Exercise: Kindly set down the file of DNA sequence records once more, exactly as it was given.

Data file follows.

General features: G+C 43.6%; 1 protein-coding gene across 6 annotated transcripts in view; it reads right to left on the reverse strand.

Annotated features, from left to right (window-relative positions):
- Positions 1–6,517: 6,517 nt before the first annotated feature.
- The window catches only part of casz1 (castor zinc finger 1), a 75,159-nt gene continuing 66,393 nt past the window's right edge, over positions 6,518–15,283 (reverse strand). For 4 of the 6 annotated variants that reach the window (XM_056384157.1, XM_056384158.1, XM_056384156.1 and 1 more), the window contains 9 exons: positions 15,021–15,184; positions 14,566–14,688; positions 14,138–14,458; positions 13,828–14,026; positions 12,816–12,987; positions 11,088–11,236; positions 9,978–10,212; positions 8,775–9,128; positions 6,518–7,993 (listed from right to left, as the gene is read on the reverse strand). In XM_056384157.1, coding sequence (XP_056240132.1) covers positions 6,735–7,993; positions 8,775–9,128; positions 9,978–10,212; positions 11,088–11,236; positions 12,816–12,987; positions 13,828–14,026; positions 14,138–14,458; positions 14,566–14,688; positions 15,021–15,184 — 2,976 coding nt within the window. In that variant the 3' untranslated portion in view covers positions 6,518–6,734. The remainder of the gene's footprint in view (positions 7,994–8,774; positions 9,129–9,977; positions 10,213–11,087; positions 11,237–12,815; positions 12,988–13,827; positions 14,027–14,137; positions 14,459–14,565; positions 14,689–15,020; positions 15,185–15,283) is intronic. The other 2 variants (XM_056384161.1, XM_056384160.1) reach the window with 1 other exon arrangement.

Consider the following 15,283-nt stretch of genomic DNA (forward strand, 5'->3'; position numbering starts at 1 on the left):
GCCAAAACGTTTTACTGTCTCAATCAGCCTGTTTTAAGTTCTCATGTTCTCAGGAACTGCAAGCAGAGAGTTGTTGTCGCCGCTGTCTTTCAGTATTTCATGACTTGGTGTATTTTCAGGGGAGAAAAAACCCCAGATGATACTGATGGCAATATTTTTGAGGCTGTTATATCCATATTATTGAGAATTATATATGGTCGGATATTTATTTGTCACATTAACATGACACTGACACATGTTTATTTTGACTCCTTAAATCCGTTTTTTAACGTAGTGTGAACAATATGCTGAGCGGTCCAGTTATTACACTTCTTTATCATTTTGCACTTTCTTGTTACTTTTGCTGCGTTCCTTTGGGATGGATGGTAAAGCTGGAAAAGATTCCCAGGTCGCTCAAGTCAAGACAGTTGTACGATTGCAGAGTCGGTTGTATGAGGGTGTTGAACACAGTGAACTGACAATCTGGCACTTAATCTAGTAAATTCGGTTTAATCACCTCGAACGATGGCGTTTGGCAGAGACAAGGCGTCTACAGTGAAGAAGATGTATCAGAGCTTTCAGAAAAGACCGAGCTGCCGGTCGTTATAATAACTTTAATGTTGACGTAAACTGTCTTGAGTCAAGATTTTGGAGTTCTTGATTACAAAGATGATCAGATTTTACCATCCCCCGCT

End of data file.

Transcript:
General features: G+C 43.6%; 1 protein-coding gene across 6 annotated transcripts in view; it reads right to left on the reverse strand.

Annotated features, from left to right (window-relative positions):
- Positions 1–6,517: 6,517 nt before the first annotated feature.
- The window catches only part of casz1 (castor zinc finger 1), a 75,159-nt gene continuing 66,393 nt past the window's right edge, over positions 6,518–15,283 (reverse strand). For 4 of the 6 annotated variants that reach the window (XM_056384157.1, XM_056384158.1, XM_056384156.1 and 1 more), the window contains 9 exons: positions 15,021–15,184; positions 14,566–14,688; positions 14,138–14,458; positions 13,828–14,026; positions 12,816–12,987; positions 11,088–11,236; positions 9,978–10,212; positions 8,775–9,128; positions 6,518–7,993 (listed from right to left, as the gene is read on the reverse strand). In XM_056384157.1, coding sequence (XP_056240132.1) covers positions 6,735–7,993; positions 8,775–9,128; positions 9,978–10,212; positions 11,088–11,236; positions 12,816–12,987; positions 13,828–14,026; positions 14,138–14,458; positions 14,566–14,688; positions 15,021–15,184 — 2,976 coding nt within the window. In that variant the 3' untranslated portion in view covers positions 6,518–6,734. The remainder of the gene's footprint in view (positions 7,994–8,774; positions 9,129–9,977; positions 10,213–11,087; positions 11,237–12,815; positions 12,988–13,827; positions 14,027–14,137; positions 14,459–14,565; positions 14,689–15,020; positions 15,185–15,283) is intronic. The other 2 variants (XM_056384161.1, XM_056384160.1) reach the window with 1 other exon arrangement.

Consider the following 15,283-nt stretch of genomic DNA (forward strand, 5'->3'; position numbering starts at 1 on the left):
GCCAAAACGTTTTACTGTCTCAATCAGCCTGTTTTAAGTTCTCATGTTCTCAGGAACTGCAAGCAGAGAGTTGTTGTCGCCGCTGTCTTTCAGTATTTCATGACTTGGTGTATTTTCAGGGGAGAAAAAACCCCAGATGATACTGATGGCAATATTTTTGAGGCTGTTATATCCATATTATTGAGAATTATATATGGTCGGATATTTATTTGTCACATTAACATGACACTGACACATGTTTATTTTGACTCCTTAAATCCGTTTTTTAACGTAGTGTGAACAATATGCTGAGCGGTCCAGTTATTACACTTCTTTATCATTTTGCACTTTCTTGTTACTTTTGCTGCGTTCCTTTGGGATGGATGGTAAAGCTGGAAAAGATTCCCAGGTCGCTCAAGTCAAGACAGTTGTACGATTGCAGAGTCGGTTGTATGAGGGTGTTGAACACAGTGAACTGACAATCTGGCACTTAATCTAGTAAATTCGGTTTAATCACCTCGAACGATGGCGTTTGGCAGAGACAAGGCGTCTACAGTGAAGAAGATGTATCAGAGCTTTCAGAAAAGACCGAGCTGCCGGTCGTTATAATAACTTTAATGTTGACGTAAACTGTCTTGAGTCAAGATTTTGGAGTTCTTGATTACAAAGATGATCAGATTTTACCATCCCCCGCT